Can Mass Shootings be Stopped?

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To Address the Problem,
We Must Better Understand
the Phenomenon

May 22, 2018

Authors
Jaclyn Schildkraut
Margaret K. Formica

Jim Malatras

 

 

The mass shooting at Columbine High School in Littleton, Colorado, happened nearly two decades ago, yet it remains etched in the national consciousness. Columbine spurred a national debate — from personal safety to the security of schools, workplaces, and other locations and to broader considerations of guns and mental illness. To this day, communities still are grappling to find solutions to the complex and multifaceted nature of mass shootings.

Exacerbating this already complex issue is the prevalence of social media and never-ending wall-to-wall media coverage. Mass shootings, and those that are particularly lethal, are amplified by the news cycle, making them appear more commonplace when they are, in fact, statistically rare. Despite their episodic and highly sensational nature, however, not all mass shootings garner the same attention by the media.[1] Those shootings that are the most lethal may receive more coverage, while those events that are perceived as more “routine” by the media may not even be covered at all. 

As a result of the intense and often unbalanced media coverage of mass shootings, members of the public may hold disproportional attitudes about the events themselves. Certain shootings, for example, may be perceived as indicators of a broader social problem, while others are considered to be isolated events.[2] Still, the collective phenomenon of mass shootings has been found to produce a host of outcomes for the public, including fear of crime, a potential moral panic, and the general belief that these events are more prevalent than their actual occurrence.[3]

Like the public, policymakers also have struggled with how to respond to mass shootings. Most policies center on either further restricting or expanding rights related to gun ownership and carrying, with a lesser emphasis on mental health protocols, regulating violent media, or policies related to security practices. More often than not, in the immediate aftermath of a mass shooting, a flurry of bills are introduced, but few, if any, are ever enacted into legislation.[4] Further compounding the issue is that the new laws that are passed, or even those that have been on the books for decades, often either are not enforced or, in other cases, are found to be ineffective at preventing the next mass shooting.[5]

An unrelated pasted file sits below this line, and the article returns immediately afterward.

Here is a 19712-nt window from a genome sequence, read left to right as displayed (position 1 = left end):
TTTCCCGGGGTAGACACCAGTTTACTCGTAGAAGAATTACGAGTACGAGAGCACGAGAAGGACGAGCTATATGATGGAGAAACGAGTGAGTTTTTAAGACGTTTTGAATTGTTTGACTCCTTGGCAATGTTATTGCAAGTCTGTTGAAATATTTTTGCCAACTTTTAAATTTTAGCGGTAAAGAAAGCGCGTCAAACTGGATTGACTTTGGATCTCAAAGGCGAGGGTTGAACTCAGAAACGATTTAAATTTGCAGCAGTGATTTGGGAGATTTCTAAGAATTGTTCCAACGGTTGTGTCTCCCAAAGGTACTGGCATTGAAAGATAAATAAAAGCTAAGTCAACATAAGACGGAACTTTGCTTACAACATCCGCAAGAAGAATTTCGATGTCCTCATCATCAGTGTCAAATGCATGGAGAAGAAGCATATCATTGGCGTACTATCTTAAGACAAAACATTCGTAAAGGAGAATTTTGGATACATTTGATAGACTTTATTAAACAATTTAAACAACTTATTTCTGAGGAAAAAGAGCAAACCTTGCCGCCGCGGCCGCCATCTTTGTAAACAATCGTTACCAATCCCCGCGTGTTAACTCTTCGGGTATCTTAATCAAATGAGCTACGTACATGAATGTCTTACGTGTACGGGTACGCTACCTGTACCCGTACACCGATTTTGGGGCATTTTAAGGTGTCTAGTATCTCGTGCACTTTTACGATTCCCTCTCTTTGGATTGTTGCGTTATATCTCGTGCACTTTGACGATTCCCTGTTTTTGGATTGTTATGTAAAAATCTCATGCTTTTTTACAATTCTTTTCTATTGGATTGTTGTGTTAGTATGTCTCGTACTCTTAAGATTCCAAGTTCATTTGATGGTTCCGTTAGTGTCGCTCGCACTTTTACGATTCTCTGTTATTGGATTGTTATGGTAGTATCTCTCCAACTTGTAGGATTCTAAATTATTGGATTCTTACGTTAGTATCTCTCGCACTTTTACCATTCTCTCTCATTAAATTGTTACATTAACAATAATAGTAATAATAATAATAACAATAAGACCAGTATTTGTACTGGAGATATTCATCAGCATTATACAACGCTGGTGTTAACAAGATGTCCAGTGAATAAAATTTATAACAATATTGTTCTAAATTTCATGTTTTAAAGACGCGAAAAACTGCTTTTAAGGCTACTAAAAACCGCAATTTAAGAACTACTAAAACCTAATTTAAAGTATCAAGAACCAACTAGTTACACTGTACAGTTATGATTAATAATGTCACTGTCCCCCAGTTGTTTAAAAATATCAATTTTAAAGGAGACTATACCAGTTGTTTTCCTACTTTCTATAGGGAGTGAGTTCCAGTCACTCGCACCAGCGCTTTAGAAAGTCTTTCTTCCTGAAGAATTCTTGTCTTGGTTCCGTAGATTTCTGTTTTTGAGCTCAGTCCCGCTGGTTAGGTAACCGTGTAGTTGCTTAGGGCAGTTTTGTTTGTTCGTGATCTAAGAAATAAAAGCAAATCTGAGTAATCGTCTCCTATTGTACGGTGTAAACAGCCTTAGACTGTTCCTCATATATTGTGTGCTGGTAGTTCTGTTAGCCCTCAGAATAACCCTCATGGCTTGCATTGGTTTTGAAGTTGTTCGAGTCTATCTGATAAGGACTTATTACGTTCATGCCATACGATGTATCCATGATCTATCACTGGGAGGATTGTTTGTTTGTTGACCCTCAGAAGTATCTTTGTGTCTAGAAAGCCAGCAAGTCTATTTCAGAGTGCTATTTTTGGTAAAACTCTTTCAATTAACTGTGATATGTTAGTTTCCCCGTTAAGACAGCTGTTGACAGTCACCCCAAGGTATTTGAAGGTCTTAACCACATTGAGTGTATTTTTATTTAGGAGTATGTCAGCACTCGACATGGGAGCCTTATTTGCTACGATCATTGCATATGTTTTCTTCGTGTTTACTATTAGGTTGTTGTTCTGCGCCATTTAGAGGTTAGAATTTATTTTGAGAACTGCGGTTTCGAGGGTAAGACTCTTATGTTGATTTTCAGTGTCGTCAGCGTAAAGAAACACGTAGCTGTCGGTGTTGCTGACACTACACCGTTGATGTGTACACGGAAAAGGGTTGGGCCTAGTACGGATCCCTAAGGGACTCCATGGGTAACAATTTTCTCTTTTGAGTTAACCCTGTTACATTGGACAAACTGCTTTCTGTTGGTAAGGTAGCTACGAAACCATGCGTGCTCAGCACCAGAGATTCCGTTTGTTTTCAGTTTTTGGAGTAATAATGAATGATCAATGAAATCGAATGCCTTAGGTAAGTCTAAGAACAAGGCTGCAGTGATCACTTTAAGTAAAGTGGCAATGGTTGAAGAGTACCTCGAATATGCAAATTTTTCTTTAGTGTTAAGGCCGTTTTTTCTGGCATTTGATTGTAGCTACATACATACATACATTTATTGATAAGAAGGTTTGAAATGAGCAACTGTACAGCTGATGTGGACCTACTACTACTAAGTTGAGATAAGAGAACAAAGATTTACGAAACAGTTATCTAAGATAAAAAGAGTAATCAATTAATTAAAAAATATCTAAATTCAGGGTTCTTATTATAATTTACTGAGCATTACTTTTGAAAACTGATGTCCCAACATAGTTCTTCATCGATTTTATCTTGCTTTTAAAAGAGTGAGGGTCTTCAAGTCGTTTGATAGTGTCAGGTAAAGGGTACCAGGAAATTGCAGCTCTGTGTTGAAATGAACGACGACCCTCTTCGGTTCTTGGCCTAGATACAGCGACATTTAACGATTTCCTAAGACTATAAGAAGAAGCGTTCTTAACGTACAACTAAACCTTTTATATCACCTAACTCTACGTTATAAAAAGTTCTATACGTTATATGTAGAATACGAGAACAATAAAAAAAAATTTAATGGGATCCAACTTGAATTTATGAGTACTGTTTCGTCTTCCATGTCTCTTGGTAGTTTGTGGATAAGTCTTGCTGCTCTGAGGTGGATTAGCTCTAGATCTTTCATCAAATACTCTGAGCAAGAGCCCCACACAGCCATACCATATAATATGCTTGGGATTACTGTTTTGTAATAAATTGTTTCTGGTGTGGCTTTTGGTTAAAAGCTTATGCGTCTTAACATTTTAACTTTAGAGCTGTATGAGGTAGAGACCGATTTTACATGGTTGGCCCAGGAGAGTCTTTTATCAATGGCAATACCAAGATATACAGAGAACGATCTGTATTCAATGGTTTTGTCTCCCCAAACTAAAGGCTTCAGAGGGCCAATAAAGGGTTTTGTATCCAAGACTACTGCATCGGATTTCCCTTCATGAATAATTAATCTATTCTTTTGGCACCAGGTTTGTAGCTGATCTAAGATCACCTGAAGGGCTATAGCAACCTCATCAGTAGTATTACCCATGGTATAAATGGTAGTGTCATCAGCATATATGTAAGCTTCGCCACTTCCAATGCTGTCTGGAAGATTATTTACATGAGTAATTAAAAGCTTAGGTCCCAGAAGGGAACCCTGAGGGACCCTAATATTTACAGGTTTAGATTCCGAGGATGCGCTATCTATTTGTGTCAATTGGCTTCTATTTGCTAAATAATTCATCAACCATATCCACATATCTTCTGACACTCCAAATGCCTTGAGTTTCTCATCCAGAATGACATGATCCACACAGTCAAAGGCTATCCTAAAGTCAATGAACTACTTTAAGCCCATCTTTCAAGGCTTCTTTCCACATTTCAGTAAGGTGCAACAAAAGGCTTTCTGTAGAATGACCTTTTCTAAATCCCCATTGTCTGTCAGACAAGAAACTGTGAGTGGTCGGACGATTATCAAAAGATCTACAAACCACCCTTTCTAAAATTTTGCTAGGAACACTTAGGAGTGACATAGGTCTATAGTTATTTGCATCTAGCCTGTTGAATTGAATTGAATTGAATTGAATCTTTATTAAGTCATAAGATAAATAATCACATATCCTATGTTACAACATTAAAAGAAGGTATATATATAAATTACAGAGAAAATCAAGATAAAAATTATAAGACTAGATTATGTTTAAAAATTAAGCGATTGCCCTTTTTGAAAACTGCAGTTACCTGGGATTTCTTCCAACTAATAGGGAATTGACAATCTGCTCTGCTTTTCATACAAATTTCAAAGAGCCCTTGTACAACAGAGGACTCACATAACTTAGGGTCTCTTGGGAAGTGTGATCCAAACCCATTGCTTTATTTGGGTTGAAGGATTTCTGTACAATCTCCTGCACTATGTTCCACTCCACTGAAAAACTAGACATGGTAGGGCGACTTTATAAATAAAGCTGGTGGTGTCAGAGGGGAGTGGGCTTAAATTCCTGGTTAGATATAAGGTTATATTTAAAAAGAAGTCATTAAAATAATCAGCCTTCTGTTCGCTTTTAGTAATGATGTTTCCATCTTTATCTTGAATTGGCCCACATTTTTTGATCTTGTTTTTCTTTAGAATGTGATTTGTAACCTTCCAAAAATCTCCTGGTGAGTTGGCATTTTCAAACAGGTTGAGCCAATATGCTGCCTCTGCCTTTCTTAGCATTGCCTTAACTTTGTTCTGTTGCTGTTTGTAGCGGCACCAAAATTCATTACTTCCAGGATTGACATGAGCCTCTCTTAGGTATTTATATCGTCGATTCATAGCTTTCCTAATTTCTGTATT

Mass Shooting Myths

 

Problems Defining Mass Shootings

A central challenge in developing public policy solutions to mass shootings in America is the absence of a precise and generally accepted definition. Without this, the result is a distorted understanding of the actual context of the problem of mass and school shootings. Put plainly, we cannot solve a problem we do not fully understand.

There is wide variation on how mass shootings are defined. Various government organizations (e.g., the Centers for Disease Control, U.S. Department of Education), advocacy organizations (e.g., Everytown for Gun Safety), and other entities (e.g., GunViolenceArchive.org’s Mass Shootings Tracker) offer data that are based on their own descriptions that vary based on the number of victims (either killed or total shot), location, and the like. As a result, these definitions — several of which are discussed below — are inconsistent, overly broad, and ultimately lead to inflated statistics.

After the February 14, 2018, shooting at Marjory Stoneman Douglas High School in Parkland, Florida, for example, headlines around the country reported it to be the seventeenth school shooting of the year.[6] Many news outlets relied on data from a prominent gun control organization, Everytown for Gun Safety. Everytown defines school shootings as “any time a firearm discharges a live round inside or into a school building or on or onto a school campus or grounds, as documented by the press and, when necessary, confirmed through further inquiries with law enforcement or school officials.”[7] Based on this definition, and subsequently included in their compiled data, are attempted or completed suicides, accidental discharges, and purposeful discharges in which no one is injured or killed. When the seventeen events reported by Everytown for 2018 (through the Marjory Stoneman Douglas shooting) are separated based on their context, the number of school shootings in the more “traditional” sense (using Columbine as a template) is reduced to three. This, of course, creates issues developing appropriate policies and responses. Since these situations all required qualitatively different responses from school administrators, law enforcement officials, and other vested stakeholders, treating them all the same for the purpose of providing more compelling statistics is problematic.

 

When the seventeen events reported by Everytown for 2018 (through the Marjory Stoneman Douglas shooting) are separated based on their context, the number of school shootings in the more “traditional” sense (using Columbine as a template) is reduced to three.